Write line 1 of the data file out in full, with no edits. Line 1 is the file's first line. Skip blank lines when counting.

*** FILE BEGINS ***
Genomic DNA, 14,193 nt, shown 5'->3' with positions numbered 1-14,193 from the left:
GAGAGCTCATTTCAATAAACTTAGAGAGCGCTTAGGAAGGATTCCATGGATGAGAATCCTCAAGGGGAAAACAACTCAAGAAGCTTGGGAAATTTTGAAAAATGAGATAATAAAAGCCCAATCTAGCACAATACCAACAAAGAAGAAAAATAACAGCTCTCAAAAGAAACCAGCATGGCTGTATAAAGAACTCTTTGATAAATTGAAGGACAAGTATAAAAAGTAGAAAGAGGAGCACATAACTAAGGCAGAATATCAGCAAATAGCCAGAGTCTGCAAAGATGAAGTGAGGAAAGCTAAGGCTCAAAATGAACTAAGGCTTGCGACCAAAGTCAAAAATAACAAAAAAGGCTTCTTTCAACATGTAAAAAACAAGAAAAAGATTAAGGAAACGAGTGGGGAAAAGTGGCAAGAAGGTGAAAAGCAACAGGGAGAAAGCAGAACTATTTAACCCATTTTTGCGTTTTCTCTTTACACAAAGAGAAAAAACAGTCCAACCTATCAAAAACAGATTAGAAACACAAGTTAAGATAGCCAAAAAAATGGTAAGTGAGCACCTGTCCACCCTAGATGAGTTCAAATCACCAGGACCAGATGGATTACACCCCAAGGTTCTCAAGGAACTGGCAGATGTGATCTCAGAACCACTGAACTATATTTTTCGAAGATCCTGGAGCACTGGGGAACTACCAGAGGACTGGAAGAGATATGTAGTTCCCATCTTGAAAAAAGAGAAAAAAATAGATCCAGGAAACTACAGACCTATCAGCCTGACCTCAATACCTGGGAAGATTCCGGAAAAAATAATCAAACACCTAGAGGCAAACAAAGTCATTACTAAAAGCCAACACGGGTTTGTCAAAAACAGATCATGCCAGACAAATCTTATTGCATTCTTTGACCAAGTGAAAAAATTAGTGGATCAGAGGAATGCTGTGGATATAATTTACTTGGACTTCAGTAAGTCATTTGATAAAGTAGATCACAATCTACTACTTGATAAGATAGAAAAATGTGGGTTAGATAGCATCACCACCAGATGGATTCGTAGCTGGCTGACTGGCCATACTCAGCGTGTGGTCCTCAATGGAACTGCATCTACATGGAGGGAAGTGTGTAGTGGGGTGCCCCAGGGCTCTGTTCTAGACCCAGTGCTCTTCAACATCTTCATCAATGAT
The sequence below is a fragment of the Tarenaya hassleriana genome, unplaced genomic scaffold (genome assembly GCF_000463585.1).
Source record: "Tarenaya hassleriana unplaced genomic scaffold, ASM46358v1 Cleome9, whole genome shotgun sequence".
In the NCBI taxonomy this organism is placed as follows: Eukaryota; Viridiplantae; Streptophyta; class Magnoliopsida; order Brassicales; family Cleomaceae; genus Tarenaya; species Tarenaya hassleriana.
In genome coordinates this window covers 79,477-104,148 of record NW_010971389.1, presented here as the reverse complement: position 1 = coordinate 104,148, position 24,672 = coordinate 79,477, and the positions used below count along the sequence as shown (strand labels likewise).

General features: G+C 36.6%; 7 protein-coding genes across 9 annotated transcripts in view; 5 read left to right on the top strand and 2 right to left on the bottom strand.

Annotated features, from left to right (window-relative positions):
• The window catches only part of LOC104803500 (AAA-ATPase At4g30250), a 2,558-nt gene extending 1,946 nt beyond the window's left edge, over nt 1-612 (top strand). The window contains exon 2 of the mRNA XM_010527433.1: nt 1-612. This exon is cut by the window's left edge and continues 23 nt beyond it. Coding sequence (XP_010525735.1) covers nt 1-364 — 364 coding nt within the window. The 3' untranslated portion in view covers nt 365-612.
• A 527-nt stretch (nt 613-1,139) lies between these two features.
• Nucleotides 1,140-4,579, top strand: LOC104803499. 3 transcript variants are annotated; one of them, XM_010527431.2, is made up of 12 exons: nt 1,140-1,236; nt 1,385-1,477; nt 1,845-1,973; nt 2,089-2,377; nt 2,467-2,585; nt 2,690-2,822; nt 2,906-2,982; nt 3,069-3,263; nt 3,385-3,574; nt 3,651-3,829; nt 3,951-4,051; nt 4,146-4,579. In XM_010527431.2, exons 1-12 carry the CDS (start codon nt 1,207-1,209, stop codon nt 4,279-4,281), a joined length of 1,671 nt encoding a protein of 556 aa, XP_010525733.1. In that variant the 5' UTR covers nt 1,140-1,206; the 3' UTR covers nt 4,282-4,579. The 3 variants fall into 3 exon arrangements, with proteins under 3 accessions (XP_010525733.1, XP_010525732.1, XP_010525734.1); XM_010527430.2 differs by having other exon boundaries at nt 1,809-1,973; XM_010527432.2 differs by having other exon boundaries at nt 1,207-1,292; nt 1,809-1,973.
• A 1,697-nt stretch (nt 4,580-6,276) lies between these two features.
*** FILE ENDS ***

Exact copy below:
Genomic DNA, 14,193 nt, shown 5'->3' with positions numbered 1-14,193 from the left: